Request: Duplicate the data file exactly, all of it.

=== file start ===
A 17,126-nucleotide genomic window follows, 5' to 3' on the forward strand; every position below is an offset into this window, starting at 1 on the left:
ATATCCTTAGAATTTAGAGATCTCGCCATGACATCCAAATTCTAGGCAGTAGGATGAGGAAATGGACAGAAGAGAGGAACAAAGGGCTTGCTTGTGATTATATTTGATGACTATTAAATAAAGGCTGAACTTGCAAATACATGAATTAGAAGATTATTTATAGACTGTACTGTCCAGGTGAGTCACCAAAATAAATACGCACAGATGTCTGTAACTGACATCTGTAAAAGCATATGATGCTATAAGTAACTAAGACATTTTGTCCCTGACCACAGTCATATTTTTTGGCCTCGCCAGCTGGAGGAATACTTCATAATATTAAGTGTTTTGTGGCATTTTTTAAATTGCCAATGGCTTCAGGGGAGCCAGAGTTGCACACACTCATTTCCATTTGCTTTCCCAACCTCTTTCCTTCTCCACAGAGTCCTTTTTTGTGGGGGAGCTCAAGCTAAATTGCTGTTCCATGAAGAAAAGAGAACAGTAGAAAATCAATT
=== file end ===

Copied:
A 17,126-nucleotide genomic window follows, 5' to 3' on the forward strand; every position below is an offset into this window, starting at 1 on the left:
ATATCCTTAGAATTTAGAGATCTCGCCATGACATCCAAATTCTAGGCAGTAGGATGAGGAAATGGACAGAAGAGAGGAACAAAGGGCTTGCTTGTGATTATATTTGATGACTATTAAATAAAGGCTGAACTTGCAAATACATGAATTAGAAGATTATTTATAGACTGTACTGTCCAGGTGAGTCACCAAAATAAATACGCACAGATGTCTGTAACTGACATCTGTAAAAGCATATGATGCTATAAGTAACTAAGACATTTTGTCCCTGACCACAGTCATATTTTTTGGCCTCGCCAGCTGGAGGAATACTTCATAATATTAAGTGTTTTGTGGCATTTTTTAAATTGCCAATGGCTTCAGGGGAGCCAGAGTTGCACACACTCATTTCCATTTGCTTTCCCAACCTCTTTCCTTCTCCACAGAGTCCTTTTTTGTGGGGGAGCTCAAGCTAAATTGCTGTTCCATGAAGAAAAGAGAACAGTAGAAAATCAATT